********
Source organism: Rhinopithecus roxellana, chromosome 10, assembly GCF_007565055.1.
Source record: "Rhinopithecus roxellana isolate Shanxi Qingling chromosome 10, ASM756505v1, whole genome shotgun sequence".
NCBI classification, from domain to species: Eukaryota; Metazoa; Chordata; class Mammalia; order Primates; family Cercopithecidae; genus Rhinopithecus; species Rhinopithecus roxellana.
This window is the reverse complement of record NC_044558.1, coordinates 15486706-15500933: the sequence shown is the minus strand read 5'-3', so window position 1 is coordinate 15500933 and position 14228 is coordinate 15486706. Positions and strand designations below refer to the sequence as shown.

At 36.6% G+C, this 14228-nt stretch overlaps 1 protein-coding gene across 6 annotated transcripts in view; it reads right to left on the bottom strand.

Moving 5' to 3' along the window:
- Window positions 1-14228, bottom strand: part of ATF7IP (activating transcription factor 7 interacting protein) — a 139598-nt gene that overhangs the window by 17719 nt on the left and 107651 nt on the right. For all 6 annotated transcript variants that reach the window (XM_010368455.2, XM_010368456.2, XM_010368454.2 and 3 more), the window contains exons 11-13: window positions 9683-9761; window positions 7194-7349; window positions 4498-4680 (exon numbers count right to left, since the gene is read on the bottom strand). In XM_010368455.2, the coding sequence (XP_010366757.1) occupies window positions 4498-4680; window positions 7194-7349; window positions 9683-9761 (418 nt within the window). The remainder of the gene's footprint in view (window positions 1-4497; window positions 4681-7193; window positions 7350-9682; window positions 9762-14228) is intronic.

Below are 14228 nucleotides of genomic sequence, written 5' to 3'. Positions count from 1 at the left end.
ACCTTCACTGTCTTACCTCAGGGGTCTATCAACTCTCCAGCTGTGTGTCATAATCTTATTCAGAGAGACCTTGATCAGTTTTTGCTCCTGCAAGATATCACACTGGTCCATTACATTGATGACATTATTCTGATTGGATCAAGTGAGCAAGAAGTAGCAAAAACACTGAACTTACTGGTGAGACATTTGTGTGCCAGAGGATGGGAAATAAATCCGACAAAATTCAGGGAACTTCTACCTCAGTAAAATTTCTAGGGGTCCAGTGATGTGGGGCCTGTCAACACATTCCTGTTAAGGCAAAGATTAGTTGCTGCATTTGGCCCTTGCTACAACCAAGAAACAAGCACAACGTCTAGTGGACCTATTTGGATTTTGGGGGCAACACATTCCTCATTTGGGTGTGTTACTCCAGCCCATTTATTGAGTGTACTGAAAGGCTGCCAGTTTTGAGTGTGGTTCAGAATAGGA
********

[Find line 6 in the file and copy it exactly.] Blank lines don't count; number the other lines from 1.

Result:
Moving 5' to 3' along the window: